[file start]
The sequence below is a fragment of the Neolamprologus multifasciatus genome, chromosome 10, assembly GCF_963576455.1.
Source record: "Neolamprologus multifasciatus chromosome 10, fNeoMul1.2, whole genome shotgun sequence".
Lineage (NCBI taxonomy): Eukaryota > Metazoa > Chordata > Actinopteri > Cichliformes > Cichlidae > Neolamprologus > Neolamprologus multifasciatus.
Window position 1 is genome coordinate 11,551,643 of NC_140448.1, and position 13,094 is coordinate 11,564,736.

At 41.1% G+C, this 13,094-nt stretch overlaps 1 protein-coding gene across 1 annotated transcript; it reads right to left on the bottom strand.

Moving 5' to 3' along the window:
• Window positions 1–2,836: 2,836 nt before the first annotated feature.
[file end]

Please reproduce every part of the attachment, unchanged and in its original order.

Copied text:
The sequence below is a fragment of the Neolamprologus multifasciatus genome, chromosome 10, assembly GCF_963576455.1.
Source record: "Neolamprologus multifasciatus chromosome 10, fNeoMul1.2, whole genome shotgun sequence".
Lineage (NCBI taxonomy): Eukaryota > Metazoa > Chordata > Actinopteri > Cichliformes > Cichlidae > Neolamprologus > Neolamprologus multifasciatus.
Window position 1 is genome coordinate 11,551,643 of NC_140448.1, and position 13,094 is coordinate 11,564,736.

At 41.1% G+C, this 13,094-nt stretch overlaps 1 protein-coding gene across 1 annotated transcript; it reads right to left on the bottom strand.

Moving 5' to 3' along the window:
• Window positions 1–2,836: 2,836 nt before the first annotated feature.